As a driver, you can forget about greed and gluttony. Instead, you need to beware of other deadly sins that could mean you'll have a devil of a time when it comes to purchasing auto insurance. If you commit one of these sins -- which range from driving under the influence to letting your auto insurance lapse -- you can expect your insurance rates to soar. Having one of these black marks on your record can mean your insurer will move you from being a standard or preferred driver, who pays lower rates, into the high-risk category.
Driving under the influence
Perhaps the deadliest sin of all when it comes to jacking up your auto insurance rates is a DUI conviction. You'll typically be considered a high-risk driver by your auto insurance company for between three and seven years if you have a DUI on your record. Some states have laws on the books that require your insurer to consider your DUI for a certain number of years when the company sets rates. (See “ DUI and car insurance: What comes next?”) "It's not unusual to assume someone with a DUI would pay twice as much for insurance as someone without a DUI, all things being equal," says David Suarez, director of marketing for Mercury Insurance. In fact, based on an analysis of rates from six major insurers commissioned by Insurance.com through Quadrant Information Services, the average increase after a DUI is 82 percent. Where you live makes a difference, and so does your car insurance company. After a DUI conviction, a sample California driver - a 40-year-old man with a previously clean record insuring a new Honda Accord -- could pay as little as $2,605 or as much as $5,366 a year, depending on his ZIP code and his insurer.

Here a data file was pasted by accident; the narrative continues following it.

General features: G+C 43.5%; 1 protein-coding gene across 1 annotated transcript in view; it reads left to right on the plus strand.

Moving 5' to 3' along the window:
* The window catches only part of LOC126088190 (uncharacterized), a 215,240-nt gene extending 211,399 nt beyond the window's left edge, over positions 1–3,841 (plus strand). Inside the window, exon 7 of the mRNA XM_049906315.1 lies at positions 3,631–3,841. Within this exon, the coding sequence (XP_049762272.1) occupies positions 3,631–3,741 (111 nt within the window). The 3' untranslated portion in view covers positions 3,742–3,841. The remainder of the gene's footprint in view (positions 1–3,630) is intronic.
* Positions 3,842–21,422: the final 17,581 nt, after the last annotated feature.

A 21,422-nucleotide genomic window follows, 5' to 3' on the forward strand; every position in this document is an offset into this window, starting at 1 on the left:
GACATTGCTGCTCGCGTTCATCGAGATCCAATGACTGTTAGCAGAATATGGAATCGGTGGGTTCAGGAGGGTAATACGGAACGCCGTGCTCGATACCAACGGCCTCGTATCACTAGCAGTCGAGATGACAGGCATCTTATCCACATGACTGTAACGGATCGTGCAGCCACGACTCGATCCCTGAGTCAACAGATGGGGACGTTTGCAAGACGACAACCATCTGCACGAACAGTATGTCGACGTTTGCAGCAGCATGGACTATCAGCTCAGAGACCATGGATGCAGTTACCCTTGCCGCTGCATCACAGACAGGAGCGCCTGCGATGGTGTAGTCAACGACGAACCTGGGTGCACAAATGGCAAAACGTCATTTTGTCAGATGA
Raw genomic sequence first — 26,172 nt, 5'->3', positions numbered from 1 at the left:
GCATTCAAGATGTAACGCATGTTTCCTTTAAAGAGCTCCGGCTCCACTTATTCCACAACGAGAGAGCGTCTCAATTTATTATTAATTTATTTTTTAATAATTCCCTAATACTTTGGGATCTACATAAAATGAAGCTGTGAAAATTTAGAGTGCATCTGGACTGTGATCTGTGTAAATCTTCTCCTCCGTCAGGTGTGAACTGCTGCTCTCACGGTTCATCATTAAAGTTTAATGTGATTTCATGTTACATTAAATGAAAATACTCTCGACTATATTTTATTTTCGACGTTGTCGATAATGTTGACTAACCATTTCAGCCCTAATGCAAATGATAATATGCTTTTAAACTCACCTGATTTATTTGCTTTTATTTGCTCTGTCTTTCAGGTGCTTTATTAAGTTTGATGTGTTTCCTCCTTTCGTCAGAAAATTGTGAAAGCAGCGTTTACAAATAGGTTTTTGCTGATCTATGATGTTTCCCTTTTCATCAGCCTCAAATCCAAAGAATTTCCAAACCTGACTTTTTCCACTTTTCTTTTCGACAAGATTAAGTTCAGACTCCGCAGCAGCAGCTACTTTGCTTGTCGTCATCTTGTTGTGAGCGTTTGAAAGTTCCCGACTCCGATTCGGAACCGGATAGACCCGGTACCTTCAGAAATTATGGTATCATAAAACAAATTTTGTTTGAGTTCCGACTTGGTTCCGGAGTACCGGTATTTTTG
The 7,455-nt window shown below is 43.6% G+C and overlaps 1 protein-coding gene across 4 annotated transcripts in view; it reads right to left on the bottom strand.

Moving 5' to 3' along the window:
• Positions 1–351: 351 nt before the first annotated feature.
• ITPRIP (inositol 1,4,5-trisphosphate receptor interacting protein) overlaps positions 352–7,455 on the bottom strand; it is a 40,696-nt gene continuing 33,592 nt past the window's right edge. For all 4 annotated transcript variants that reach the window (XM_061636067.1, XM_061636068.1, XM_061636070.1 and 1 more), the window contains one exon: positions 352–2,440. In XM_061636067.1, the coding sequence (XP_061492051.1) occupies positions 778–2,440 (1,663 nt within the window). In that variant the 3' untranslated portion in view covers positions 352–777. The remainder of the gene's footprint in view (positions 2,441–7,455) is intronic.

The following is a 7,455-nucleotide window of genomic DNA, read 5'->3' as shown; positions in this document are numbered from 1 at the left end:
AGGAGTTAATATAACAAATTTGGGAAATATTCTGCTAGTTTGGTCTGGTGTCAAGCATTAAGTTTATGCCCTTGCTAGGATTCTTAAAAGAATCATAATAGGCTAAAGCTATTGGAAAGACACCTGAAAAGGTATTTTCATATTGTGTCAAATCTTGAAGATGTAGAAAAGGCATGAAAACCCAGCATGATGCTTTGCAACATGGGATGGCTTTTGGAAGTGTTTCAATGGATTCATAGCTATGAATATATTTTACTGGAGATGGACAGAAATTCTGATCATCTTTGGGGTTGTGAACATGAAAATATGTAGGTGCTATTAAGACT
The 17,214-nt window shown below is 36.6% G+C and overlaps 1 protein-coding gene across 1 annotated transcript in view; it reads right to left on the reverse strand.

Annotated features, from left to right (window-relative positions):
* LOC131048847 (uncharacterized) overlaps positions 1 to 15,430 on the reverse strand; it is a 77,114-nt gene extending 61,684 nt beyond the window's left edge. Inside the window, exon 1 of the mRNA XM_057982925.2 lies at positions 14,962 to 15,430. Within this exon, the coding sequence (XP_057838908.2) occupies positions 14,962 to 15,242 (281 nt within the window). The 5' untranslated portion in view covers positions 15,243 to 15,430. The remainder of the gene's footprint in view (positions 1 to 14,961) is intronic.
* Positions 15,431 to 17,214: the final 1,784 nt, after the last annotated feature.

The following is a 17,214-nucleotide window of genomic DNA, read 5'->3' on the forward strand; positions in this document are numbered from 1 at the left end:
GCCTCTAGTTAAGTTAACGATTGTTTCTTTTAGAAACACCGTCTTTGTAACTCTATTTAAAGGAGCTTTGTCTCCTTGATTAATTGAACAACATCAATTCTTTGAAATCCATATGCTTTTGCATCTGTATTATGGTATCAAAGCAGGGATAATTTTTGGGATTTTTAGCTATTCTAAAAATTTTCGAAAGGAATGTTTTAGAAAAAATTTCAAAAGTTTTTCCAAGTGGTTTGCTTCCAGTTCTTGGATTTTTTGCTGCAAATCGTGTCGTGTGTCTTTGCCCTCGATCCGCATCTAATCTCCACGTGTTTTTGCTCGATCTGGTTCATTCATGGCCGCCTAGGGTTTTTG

While reckless driving laws vary from state to state, it generally means driving in "willful or wanton disregard" for the safety of people or property. Several states classify reckless driving that injures another person as a felony.